Diversity in the Coming Society: Navigational Instruments for Troubled Times
In complex times, organizations must urgently evolve through management of diversity. Certain navigational instruments can help us with this challenge.
By Celia de Anca, Director of the Centre for Diversity in Global Management at IE University.
In these days of lockdown, I dream of navigating the open seas, sailing over the waves accompanied by skilled sailors using the best navigational instruments, confident I will reach a safe harbor.
In this article, I’d like to share with you how I believe diversity can provide us with two basic instruments, which as part of a diversity navigation chart can help organizations weather the storm.
1. The sextant: diversity as a movement from the individual to society and back
I am different from you in many ways, but only some of my differences are relevant. For example: for some people, my gender, my background or my education mean they can classify me in subgroups other than my interests or ideas.
Some of these subgroups are based on normative behaviors, for example: women are supposed to be empathetic, Latinos are supposed to be extroverts or people with a background in liberal arts are generalists. Whether I conform or not to those stereotypes doesn’t matter, since they can be imposed on me through categorization.
Therefore, the first rule for navigating diversity is to understand that there are two distinct processes at play. The first is group identification, by which we decide to identify with a certain group, along with its attributes and behaviors. The second is categorization, in which the process is external, imposed on us.
The diversity sextant helps us to understand that different diversity behaviors are often the product of categorization and are not a deterministic prediction of an individual behavior: the fact that I am a woman does not presuppose that I am empathetic.
Therefore, companies need to use this first navigational instrument to understand the pool of talent inside the organization and thus eliminate categorization or external entry barriers.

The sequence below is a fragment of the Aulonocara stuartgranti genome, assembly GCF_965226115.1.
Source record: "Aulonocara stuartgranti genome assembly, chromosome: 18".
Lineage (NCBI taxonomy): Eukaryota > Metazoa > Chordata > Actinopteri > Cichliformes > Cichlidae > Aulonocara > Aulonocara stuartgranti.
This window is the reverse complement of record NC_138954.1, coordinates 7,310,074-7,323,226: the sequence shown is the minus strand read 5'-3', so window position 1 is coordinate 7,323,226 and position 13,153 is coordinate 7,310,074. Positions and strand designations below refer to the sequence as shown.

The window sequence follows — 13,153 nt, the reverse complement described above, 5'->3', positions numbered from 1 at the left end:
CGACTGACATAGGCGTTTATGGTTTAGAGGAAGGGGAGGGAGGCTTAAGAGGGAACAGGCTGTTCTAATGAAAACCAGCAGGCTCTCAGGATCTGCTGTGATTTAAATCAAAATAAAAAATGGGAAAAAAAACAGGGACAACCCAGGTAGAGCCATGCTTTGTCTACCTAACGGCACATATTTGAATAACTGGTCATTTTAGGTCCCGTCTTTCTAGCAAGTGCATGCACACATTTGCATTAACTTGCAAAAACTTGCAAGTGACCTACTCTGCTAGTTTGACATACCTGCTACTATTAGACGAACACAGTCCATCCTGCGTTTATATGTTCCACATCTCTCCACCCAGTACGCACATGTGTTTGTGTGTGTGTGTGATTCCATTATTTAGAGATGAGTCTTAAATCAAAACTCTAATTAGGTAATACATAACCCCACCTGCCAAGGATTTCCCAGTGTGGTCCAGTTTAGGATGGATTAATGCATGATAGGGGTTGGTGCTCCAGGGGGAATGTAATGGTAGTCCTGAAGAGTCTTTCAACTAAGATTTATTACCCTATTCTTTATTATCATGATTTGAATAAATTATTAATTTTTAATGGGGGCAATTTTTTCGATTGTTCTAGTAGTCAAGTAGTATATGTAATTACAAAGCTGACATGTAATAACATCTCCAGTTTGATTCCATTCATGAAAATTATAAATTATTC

2. The compass: diversity as a binding element that connects or separates different human aggregations
One way to understand diversity is to understand what binds members of a specific human aggregation, or how teams operate in an organization.
Sameness: I share sameness with other humans who possess the same demographic diversity as me. For example, if a government suddenly decides that women cannot have bank accounts, because I am a woman, I will not be able to open a bank account. I am bound to other women based on this categorization. This can also apply to race, religion, gender or physical characteristics. In short, the binding element in demographic diversity is sameness.
Affinity: I share affinity with other members of a group, based on my experiences at school, university, work, my interests, friends, etc. Affinity is thus the binding element of experiential diversity.
Complementarity: My way of seeing the world is unique and so is yours, but we can share ideas and find areas to complement each other’s ideas and enlarge our understanding. Therefore, complementarity is the binding element of our cognitive diversity.
This second navigational instrument helps us to understand that demographic, experiential and cognitive diversity have sameness, affinity and complementarity as binding elements, and that complementarity and affinity are far more important for designing teams than sameness. For example, as a woman, I want the organization to eliminate all entry barriers to women so I can enter the organization. However, once inside, I would not like to be put on women-only teams; I would rather be on a team where I feel a certain affinity with its members, so I feel emotional attraction to it. Most of all, I want to participate in a team and complement the other members. I want to contribute with my difference toward a common good, among diverse, but equal, individuals.
The diversity navigation chart
We now need to see how these instruments can be integrated into a navigation chart. We can use the model of the three types of diversity to apply a targeted strategy that will generate better results and help design the navigation chart that each organization needs to weather the storm.
- The best strategy to manage demographic diversity is diversity and inclusion. Diversity and inclusion strategies single out the individual from an aggregate sameness, eliminate any potential barriers and thus allow the individual to contribute with his/her talent to a common good.
- The best strategy to manage experiential diversity is teamwork affinity analysis. Different analytic models help companies to identify the different levels of experiential diversity (studies, experience, and affiliations) to achieve desired team results (resilience or performance). Therefore, the team affinity level helps companies to define the most appropriate experiential diversity strategies.
- The best strategy to manage cognitive diversity is open project management. Advanced companies are increasingly creating the context for complementarity to emerge and generate innovation, as confirmed by recent studies on the link between cognitive diversity and innovation.
We are living through complex times that create uncertainty. “Business as usual” or cosmetic measures for diversity won’t work after this crisis. However, organizations can evolve and even be disruptive through management of diversity, which can help them navigate the storm and reach a safe harbor.